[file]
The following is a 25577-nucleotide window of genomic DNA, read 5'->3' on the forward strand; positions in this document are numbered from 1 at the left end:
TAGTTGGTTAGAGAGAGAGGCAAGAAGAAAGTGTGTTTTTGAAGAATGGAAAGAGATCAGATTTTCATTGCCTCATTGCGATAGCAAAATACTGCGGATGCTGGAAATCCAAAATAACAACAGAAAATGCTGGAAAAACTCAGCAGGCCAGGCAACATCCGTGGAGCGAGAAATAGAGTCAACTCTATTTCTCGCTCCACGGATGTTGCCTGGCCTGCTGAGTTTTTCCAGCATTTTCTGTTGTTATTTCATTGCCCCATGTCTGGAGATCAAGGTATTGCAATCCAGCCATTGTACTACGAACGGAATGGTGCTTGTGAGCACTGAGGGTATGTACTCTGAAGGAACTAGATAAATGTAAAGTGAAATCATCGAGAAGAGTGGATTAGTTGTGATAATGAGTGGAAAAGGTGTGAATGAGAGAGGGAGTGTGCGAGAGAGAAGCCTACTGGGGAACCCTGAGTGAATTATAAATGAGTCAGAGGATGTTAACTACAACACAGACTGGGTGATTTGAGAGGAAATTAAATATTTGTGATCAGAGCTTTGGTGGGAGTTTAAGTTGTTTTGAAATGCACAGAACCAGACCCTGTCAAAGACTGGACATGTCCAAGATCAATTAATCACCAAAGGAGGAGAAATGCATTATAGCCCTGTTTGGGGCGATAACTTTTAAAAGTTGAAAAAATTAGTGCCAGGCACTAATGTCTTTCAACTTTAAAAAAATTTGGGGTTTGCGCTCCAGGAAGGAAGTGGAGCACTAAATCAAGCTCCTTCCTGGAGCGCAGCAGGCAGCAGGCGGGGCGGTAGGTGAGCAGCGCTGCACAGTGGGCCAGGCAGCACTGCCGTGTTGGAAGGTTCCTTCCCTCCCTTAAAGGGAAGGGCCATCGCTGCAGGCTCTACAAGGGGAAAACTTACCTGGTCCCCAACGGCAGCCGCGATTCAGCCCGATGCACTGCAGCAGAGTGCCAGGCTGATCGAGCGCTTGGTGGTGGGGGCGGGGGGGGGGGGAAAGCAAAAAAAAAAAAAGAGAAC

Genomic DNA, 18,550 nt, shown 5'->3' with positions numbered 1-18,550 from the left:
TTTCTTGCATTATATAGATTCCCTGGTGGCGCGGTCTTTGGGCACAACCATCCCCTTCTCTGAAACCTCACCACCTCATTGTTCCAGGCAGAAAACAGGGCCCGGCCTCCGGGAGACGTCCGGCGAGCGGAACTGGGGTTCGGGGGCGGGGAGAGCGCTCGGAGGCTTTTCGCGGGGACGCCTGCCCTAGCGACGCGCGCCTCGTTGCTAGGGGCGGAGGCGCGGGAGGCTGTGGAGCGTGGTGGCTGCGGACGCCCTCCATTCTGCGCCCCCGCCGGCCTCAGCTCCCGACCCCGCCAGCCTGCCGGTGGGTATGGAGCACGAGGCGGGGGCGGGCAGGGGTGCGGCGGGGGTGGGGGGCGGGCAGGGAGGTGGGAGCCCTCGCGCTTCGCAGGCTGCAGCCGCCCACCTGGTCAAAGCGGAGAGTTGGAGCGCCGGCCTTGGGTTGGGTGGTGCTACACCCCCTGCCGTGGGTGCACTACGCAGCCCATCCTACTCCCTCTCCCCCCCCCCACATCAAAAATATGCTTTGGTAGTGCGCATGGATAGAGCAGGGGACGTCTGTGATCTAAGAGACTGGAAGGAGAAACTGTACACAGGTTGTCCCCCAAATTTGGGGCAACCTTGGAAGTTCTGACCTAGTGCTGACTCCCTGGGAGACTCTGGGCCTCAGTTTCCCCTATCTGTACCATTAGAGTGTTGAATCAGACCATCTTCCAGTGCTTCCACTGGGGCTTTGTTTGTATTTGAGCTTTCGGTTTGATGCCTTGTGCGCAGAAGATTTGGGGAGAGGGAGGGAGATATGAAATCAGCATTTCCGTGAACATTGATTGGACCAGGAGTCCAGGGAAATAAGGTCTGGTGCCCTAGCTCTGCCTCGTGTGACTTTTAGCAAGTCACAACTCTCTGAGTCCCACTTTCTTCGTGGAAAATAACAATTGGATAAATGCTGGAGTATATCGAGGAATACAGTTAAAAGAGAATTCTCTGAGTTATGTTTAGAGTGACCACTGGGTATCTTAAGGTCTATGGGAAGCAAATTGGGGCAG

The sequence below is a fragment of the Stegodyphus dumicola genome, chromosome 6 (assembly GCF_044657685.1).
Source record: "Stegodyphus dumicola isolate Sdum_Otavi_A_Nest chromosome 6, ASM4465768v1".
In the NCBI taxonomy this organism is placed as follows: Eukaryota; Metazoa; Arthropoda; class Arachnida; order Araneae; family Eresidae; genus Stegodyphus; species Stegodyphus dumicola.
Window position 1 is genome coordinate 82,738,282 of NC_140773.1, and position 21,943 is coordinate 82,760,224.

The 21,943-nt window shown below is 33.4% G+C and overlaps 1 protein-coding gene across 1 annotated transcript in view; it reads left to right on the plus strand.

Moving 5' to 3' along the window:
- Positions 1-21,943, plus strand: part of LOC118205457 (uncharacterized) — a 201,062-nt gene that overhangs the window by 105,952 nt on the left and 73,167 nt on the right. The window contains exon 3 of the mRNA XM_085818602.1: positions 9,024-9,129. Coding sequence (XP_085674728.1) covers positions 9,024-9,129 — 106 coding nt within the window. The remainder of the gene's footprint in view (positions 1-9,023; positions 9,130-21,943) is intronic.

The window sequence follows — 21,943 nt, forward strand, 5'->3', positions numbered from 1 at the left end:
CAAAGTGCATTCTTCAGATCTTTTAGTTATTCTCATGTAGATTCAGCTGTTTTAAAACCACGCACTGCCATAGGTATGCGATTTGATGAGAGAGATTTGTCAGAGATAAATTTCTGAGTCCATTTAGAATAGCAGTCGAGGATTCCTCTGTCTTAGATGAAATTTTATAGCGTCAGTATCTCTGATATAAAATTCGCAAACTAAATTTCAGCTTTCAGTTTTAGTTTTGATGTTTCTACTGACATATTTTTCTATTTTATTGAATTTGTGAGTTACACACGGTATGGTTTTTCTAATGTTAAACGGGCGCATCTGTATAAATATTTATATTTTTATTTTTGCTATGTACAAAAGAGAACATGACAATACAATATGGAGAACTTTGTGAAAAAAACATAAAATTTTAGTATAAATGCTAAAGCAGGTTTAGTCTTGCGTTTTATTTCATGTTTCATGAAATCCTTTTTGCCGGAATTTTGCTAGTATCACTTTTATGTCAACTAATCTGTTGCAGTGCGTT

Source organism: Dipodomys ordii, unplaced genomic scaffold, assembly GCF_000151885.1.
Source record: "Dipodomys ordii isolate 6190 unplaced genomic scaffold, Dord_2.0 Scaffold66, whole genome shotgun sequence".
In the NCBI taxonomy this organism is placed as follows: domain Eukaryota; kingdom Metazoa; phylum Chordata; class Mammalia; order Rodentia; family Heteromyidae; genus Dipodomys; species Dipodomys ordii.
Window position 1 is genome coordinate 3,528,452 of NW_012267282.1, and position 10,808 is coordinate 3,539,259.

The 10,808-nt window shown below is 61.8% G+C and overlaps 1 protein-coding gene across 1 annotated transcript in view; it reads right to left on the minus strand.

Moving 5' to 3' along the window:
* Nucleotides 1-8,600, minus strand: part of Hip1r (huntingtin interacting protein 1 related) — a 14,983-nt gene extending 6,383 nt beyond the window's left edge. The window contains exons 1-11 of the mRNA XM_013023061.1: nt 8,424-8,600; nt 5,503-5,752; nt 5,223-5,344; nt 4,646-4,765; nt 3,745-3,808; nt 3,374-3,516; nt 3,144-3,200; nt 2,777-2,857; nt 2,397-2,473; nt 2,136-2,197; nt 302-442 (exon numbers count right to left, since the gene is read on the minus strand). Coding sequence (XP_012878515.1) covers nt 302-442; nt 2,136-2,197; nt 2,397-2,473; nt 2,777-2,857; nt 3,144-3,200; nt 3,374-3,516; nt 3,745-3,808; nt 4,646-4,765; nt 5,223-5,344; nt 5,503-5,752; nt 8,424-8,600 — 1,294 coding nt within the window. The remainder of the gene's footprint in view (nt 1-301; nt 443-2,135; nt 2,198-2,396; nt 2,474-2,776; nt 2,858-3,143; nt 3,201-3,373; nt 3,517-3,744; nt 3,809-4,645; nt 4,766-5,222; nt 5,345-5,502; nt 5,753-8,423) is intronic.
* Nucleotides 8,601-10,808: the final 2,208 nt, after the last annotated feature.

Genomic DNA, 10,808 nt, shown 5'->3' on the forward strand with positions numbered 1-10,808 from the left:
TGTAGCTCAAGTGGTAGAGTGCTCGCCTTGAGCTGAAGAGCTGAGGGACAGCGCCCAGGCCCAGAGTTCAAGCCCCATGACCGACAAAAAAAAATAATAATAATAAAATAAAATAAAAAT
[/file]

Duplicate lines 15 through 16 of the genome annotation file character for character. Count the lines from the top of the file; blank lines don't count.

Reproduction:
Source record: "Dipodomys ordii isolate 6190 unplaced genomic scaffold, Dord_2.0 Scaffold66, whole genome shotgun sequence".
In the NCBI taxonomy this organism is placed as follows: domain Eukaryota; kingdom Metazoa; phylum Chordata; class Mammalia; order Rodentia; family Heteromyidae; genus Dipodomys; species Dipodomys ordii.